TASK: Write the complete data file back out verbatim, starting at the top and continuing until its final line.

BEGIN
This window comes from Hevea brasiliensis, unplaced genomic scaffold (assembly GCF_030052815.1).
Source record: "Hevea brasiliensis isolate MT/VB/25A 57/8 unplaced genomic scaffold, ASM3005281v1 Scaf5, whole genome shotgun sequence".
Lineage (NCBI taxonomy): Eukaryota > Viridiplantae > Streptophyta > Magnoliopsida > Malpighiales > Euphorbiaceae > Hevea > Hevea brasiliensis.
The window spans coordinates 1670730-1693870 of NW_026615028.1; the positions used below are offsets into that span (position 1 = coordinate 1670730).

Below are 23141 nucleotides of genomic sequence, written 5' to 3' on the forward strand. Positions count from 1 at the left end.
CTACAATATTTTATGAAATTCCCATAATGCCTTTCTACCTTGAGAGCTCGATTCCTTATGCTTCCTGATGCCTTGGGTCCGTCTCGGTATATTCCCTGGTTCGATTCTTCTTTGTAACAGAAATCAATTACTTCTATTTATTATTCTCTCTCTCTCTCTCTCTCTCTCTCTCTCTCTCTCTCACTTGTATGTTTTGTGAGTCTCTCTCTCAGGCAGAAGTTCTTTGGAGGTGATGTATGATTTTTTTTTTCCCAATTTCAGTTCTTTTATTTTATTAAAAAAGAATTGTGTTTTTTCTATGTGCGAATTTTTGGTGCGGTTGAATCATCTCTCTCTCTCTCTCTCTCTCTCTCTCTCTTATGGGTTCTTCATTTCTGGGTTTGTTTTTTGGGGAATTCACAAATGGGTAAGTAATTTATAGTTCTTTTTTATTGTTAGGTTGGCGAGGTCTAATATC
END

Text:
This window comes from Hevea brasiliensis, unplaced genomic scaffold (assembly GCF_030052815.1).
Source record: "Hevea brasiliensis isolate MT/VB/25A 57/8 unplaced genomic scaffold, ASM3005281v1 Scaf5, whole genome shotgun sequence".
Lineage (NCBI taxonomy): Eukaryota > Viridiplantae > Streptophyta > Magnoliopsida > Malpighiales > Euphorbiaceae > Hevea > Hevea brasiliensis.
The window spans coordinates 1670730-1693870 of NW_026615028.1; the positions used below are offsets into that span (position 1 = coordinate 1670730).

Below are 23141 nucleotides of genomic sequence, written 5' to 3' on the forward strand. Positions count from 1 at the left end.
CTACAATATTTTATGAAATTCCCATAATGCCTTTCTACCTTGAGAGCTCGATTCCTTATGCTTCCTGATGCCTTGGGTCCGTCTCGGTATATTCCCTGGTTCGATTCTTCTTTGTAACAGAAATCAATTACTTCTATTTATTATTCTCTCTCTCTCTCTCTCTCTCTCTCTCTCTCTCTCTCACTTGTATGTTTTGTGAGTCTCTCTCTCAGGCAGAAGTTCTTTGGAGGTGATGTATGATTTTTTTTTTCCCAATTTCAGTTCTTTTATTTTATTAAAAAAGAATTGTGTTTTTTCTATGTGCGAATTTTTGGTGCGGTTGAATCATCTCTCTCTCTCTCTCTCTCTCTCTCTCTCTTATGGGTTCTTCATTTCTGGGTTTGTTTTTTGGGGAATTCACAAATGGGTAAGTAATTTATAGTTCTTTTTTATTGTTAGGTTGGCGAGGTCTAATATC